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TMFPostOfTheDay (< 20)

Granny Suffers from Cronies on the BOD



October 31, 2011 – Comments (2)

Board: Macro Economic

Author: notehound

Methinks perhaps our OP doesn't quite understand capitalism (and appears to be in numerous company.)


I almost always agree with you 100%, but I understand why the earlier poster asserts that the "capitalists" broke the system.

The way I look at it, capitalism should benefit those with the actual cash at risk - i.e., the beneficial owners of the company and providers of the capital.

An awful lot of these generous compensation & severance packages are negotiated by a board filled with cronies of the potential hire on the opposite side of the table. Many of the board members are CEOs of other companies where the potential CEO hire also sits on that board. They have a vested interest in keeping each other in jobs & board positions. The perqs (corporate jets, concerts, golf games, junkets, free trinkets & high-society invitations) are pretty appealing. Buddies who serve on each other's boards can keep a steady stream of fees, perqs, bonuses & golden parachutes almost indefinitely.

That's not the capitalism most people identify with. That's what many people consider another facet of crony capitalism.

The fiduciary interests of the beneficial owners/ultimate shareholders are often far from any of the elite board members' and company executives' minds - except to the extent that they might have unexercised stock options or receive share compensation.

People have begun to suspect that the boards of the big shareholders (pension funds, insurance companies, etc.) get nice perqs courtesy of the crony board member's clubs and therefore often don't really look out for their "own" interests, either. Otherwise, the big institutional shareholders would clear out the elite boards and put in some folks whose primary interest is that of the grannies, pensioners & small investors whose actual out-of-pocket cash funds the whole game.

During most of my life, I have socially interacted with a crowd that includes many of the Fortune 500 "corner office" bunch - and they include some of the most entitled-acting, smug SOB's you could ever meet. Common people intuitively recognize this and they resent it.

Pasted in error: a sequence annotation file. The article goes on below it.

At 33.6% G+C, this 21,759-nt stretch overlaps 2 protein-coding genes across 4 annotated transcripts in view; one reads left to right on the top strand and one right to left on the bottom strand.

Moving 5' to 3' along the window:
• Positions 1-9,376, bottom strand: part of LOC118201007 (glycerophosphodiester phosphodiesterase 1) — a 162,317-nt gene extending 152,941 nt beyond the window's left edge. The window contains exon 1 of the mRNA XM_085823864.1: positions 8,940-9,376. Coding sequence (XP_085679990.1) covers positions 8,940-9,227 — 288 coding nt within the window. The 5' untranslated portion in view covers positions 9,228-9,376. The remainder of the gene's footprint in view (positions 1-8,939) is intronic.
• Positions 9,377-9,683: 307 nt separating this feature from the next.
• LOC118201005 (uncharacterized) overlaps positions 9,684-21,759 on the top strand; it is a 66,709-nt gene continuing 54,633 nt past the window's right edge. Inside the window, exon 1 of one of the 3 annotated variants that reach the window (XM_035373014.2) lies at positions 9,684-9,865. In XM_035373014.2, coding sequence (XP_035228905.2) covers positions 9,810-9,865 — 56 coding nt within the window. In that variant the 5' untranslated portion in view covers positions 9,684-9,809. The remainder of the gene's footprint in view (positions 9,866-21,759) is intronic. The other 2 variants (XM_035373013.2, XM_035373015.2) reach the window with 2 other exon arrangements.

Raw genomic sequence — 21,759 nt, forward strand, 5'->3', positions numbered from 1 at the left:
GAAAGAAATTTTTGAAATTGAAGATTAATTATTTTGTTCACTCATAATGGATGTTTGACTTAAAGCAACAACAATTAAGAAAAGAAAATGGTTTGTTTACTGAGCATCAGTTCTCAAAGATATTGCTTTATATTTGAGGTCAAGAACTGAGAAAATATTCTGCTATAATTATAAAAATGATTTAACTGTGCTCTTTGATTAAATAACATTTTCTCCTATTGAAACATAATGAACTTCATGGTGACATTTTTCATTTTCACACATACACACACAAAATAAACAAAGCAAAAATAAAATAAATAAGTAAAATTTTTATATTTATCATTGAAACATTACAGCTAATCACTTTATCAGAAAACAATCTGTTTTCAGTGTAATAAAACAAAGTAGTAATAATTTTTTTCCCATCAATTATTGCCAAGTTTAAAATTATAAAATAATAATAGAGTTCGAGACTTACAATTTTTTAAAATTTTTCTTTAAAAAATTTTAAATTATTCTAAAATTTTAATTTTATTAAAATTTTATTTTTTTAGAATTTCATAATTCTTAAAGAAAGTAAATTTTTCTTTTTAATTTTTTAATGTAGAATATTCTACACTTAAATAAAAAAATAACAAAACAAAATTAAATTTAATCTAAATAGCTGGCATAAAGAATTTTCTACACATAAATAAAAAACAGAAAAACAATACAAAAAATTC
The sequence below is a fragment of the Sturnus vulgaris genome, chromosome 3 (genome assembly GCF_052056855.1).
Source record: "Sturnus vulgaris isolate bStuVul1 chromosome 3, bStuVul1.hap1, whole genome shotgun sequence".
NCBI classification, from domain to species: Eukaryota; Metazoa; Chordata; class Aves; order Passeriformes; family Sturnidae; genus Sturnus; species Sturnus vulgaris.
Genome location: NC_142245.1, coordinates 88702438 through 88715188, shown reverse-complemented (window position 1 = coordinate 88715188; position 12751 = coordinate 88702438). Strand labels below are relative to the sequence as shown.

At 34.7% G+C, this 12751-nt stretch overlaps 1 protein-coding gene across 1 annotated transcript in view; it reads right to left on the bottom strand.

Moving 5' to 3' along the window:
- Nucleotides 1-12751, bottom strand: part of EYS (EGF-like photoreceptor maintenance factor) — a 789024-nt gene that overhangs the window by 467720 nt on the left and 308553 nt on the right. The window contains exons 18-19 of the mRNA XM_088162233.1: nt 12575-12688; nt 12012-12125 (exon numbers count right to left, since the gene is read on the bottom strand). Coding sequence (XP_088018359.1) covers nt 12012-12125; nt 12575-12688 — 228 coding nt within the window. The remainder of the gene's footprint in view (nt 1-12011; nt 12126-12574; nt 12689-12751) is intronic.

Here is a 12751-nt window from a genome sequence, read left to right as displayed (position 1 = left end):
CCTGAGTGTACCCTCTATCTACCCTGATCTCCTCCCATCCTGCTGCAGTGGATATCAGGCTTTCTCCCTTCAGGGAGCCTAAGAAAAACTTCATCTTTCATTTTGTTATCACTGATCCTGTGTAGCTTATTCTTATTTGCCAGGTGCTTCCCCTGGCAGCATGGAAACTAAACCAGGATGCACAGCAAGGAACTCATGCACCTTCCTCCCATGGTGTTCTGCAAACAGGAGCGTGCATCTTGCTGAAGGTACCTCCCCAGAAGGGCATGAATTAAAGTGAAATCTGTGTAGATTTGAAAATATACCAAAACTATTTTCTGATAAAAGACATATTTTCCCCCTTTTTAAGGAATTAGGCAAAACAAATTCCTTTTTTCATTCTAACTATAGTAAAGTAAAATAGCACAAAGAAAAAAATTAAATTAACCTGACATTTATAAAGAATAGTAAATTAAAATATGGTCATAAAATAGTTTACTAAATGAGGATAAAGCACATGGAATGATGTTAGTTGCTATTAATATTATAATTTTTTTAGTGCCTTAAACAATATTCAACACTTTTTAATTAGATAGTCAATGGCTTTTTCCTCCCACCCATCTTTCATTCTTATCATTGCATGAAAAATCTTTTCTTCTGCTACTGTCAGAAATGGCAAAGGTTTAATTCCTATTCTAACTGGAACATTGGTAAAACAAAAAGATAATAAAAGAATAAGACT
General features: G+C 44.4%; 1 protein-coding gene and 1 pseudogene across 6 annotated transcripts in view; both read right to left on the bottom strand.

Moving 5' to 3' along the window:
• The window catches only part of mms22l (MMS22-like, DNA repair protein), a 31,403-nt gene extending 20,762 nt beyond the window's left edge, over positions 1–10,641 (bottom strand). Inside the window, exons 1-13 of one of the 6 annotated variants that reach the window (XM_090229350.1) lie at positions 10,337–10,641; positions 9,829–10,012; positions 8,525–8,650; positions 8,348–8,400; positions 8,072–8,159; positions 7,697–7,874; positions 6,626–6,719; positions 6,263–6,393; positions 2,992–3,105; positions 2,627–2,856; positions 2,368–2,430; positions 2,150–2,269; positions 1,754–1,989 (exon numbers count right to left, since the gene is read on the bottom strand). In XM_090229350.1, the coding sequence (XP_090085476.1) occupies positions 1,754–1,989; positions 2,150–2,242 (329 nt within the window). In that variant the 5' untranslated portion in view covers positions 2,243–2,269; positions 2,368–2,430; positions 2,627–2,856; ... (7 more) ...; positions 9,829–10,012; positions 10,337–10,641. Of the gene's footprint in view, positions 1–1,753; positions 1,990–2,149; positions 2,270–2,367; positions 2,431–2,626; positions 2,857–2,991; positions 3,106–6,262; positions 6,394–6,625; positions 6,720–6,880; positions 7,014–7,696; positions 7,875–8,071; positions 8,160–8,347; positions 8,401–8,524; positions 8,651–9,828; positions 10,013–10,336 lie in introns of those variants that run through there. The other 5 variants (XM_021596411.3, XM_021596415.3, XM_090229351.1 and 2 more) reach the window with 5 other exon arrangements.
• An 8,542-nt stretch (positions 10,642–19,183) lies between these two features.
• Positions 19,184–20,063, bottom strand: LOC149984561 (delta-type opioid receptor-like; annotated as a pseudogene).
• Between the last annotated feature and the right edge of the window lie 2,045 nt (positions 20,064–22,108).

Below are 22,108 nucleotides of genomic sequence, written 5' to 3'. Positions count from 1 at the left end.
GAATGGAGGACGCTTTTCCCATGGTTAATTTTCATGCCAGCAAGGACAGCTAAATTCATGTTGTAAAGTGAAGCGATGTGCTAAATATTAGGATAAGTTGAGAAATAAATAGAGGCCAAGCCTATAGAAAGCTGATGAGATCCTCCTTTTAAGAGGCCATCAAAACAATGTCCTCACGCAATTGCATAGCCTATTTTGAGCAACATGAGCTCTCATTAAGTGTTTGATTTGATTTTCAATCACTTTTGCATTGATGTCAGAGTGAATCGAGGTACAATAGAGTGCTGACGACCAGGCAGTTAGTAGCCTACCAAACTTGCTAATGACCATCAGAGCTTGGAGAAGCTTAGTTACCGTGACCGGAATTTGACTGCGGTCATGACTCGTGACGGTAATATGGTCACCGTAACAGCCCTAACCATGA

Yeah, I recognize that the common people don't mind if movie stars & athletes make tens of millions, yet they resent the poor CEO who only gets a $25 million severance after losing his company $$ millions. That's because stars & athletes only cost granny or granny's grandkids the price of an event ticket, while CEOs that run companies into the ground cost granny the retirement income she expects to get from the shares she funded through her pension fund, IRA, 401k, annuity, etc.

Common people are now thinking that the boards of the big pension funds, retirement systems, insurance companies, etc. aren't really looking after granny's interest. They're looking after themselves, just like all their cronies on the other boards.

People are starting to feel that they've been sold a bill of goods by their elected representatives, their brokers, their unions, their bankers, their insurance companies & their board representaitves.

To many people, the elite who run all these organizations just don't appear to understand their fiduciary duty to granny (the beneficial owner whose shares are held in street name).

/End of rant.

2 Comments – Post Your Own

#1) On October 31, 2011 at 1:15 PM, kirkydu (91.24) wrote:

Occupy This!


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#2) On October 31, 2011 at 2:54 PM, NajdorfSicilian (99.72) wrote:

Sounds like people who made poor investment choices feel entitled to whine about's always 'somebody else's fault.'

 FWIW, having spent almost my entire adult life working with said CEOs, corner offices, and pension funds, I've had the complete opposite experiece as you: 95% hard-working, salt of the earth, fairly paid execs, and the 5% that give everybody else a bad name. 

 I know far more entitled 21-25 yr olds than I do CEOs. And those CEOs that do feel entitled to golf course memberships and an EasyJet share have virtually all created $billions of dollars of wealth for taxpayers, employees, and shareholders. Not all, but almost all.

 I do agree that more and more people feel they've been sold a bill of goods by their elected reps. A hard rain's gonna fall when the 50-yr olds find out there's no pension money and HC funding left -- because it all went to Granny before they could retire. 


[Cf. Harrisburg, RI, most of CA, Illinois, et al, ad infinitum.]

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